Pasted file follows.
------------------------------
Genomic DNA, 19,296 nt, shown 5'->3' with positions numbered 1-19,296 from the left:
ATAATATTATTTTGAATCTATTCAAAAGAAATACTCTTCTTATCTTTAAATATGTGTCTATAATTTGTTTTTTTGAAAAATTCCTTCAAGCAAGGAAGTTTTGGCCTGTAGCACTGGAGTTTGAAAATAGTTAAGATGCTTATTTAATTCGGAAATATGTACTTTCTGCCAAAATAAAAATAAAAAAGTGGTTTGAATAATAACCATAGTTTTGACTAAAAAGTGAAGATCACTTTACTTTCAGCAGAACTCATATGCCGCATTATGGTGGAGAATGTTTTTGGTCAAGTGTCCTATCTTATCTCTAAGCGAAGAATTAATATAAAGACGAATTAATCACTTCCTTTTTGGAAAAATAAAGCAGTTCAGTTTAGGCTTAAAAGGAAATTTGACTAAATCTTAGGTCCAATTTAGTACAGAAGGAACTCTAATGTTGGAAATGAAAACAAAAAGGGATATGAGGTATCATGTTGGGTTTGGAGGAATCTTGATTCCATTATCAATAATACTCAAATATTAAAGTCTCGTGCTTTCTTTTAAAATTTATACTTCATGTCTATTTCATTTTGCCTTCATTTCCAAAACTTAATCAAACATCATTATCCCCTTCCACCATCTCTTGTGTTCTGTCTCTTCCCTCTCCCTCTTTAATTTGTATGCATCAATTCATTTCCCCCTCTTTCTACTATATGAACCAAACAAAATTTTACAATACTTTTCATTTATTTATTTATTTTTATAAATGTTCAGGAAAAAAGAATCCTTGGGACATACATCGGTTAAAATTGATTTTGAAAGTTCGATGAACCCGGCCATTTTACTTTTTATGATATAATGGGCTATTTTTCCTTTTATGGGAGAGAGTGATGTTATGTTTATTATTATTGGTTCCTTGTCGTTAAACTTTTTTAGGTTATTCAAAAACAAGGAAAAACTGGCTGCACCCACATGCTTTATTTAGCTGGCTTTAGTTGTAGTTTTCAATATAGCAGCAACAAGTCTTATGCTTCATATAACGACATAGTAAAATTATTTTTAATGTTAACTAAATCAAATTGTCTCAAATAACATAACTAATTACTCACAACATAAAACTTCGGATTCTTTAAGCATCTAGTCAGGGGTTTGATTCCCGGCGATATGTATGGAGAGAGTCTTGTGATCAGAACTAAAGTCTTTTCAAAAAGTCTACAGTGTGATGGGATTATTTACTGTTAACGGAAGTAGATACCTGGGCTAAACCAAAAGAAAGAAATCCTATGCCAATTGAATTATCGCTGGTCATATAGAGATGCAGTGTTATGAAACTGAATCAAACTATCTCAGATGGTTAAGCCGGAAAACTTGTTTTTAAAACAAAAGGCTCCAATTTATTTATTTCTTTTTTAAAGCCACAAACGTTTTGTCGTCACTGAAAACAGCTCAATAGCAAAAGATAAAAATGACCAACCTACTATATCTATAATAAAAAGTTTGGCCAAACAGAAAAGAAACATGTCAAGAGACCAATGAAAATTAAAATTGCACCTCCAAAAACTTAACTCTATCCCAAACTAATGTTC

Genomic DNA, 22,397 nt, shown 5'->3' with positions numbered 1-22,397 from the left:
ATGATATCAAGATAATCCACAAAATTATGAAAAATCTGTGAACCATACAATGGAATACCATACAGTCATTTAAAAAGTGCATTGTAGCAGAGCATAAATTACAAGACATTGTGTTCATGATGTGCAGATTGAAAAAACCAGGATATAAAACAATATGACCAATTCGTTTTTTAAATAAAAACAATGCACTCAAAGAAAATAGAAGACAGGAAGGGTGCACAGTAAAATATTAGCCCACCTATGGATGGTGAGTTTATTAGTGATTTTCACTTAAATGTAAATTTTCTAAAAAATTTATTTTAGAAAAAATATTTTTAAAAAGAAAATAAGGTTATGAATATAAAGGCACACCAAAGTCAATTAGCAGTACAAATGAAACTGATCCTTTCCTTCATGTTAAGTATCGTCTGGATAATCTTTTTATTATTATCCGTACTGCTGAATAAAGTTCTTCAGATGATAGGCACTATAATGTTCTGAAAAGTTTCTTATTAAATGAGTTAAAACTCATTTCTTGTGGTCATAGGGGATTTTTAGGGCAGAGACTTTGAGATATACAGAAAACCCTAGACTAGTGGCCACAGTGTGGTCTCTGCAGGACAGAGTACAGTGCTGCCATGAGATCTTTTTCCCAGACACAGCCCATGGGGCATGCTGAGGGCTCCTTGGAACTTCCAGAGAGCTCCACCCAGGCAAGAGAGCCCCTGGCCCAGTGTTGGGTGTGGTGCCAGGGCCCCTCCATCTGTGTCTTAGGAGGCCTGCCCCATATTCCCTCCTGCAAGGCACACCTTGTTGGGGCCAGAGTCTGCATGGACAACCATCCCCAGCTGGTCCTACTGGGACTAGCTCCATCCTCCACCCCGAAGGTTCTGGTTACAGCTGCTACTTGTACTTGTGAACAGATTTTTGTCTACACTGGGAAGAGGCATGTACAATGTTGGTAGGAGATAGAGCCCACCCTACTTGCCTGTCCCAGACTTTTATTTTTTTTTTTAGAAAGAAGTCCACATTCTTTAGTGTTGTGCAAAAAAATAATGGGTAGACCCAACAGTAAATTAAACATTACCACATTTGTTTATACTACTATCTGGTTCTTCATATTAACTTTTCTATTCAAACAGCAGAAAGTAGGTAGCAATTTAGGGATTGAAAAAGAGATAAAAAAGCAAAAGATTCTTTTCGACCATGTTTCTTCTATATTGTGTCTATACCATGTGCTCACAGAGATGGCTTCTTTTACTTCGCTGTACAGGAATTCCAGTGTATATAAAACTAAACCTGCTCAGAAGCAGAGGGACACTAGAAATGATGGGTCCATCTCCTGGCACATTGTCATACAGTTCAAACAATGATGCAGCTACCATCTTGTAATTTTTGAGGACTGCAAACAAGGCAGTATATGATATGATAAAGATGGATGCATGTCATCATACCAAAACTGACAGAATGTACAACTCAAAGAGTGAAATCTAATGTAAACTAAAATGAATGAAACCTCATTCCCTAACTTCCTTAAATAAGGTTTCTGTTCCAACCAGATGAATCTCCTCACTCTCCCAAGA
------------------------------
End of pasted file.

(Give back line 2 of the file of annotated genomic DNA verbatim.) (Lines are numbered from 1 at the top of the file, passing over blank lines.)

ATAATATTATTTTGAATCTATTCAAAAGAAATACTCTTCTTATCTTTAAATATGTGTCTATAATTTGTTTTTTTGAAAAATTCCTTCAAGCAAGGAAGTTTTGGCCTGTAGCACTGGAGTTTGAAAATAGTTAAGATGCTTATTTAATTCGGAAATATGTACTTTCTGCCAAAATAAAAATAAAAAAGTGGTTTGAATAATAACCATAGTTTTGACTAAAAAGTGAAGATCACTTTACTTTCAGCAGAACTCATATGCCGCATTATGGTGGAGAATGTTTTTGGTCAAGTGTCCTATCTTATCTCTAAGCGAAGAATTAATATAAAGACGAATTAATCACTTCCTTTTTGGAAAAATAAAGCAGTTCAGTTTAGGCTTAAAAGGAAATTTGACTAAATCTTAGGTCCAATTTAGTACAGAAGGAACTCTAATGTTGGAAATGAAAACAAAAAGGGATATGAGGTATCATGTTGGGTTTGGAGGAATCTTGATTCCATTATCAATAATACTCAAATATTAAAGTCTCGTGCTTTCTTTTAAAATTTATACTTCATGTCTATTTCATTTTGCCTTCATTTCCAAAACTTAATCAAACATCATTATCCCCTTCCACCATCTCTTGTGTTCTGTCTCTTCCCTCTCCCTCTTTAATTTGTATGCATCAATTCATTTCCCCCTCTTTCTACTATATGAACCAAACAAAATTTTACAATACTTTTCATTTATTTATTTATTTTTATAAATGTTCAGGAAAAAAGAATCCTTGGGACATACATCGGTTAAAATTGATTTTGAAAGTTCGATGAACCCGGCCATTTTACTTTTTATGATATAATGGGCTATTTTTCCTTTTATGGGAGAGAGTGATGTTATGTTTATTATTATTGGTTCCTTGTCGTTAAACTTTTTTAGGTTATTCAAAAACAAGGAAAAACTGGCTGCACCCACATGCTTTATTTAGCTGGCTTTAGTTGTAGTTTTCAATATAGCAGCAACAAGTCTTATGCTTCATATAACGACATAGTAAAATTATTTTTAATGTTAACTAAATCAAATTGTCTCAAATAACATAACTAATTACTCACAACATAAAACTTCGGATTCTTTAAGCATCTAGTCAGGGGTTTGATTCCCGGCGATATGTATGGAGAGAGTCTTGTGATCAGAACTAAAGTCTTTTCAAAAAGTCTACAGTGTGATGGGATTATTTACTGTTAACGGAAGTAGATACCTGGGCTAAACCAAAAGAAAGAAATCCTATGCCAATTGAATTATCGCTGGTCATATAGAGATGCAGTGTTATGAAACTGAATCAAACTATCTCAGATGGTTAAGCCGGAAAACTTGTTTTTAAAACAAAAGGCTCCAATTTATTTATTTCTTTTTTAAAGCCACAAACGTTTTGTCGTCACTGAAAACAGCTCAATAGCAAAAGATAAAAATGACCAACCTACTATATCTATAATAAAAAGTTTGGCCAAACAGAAAAGAAACATGTCAAGAGACCAATGAAAATTAAAATTGCACCTCCAAAAACTTAACTCTATCCCAAACTAATGTTC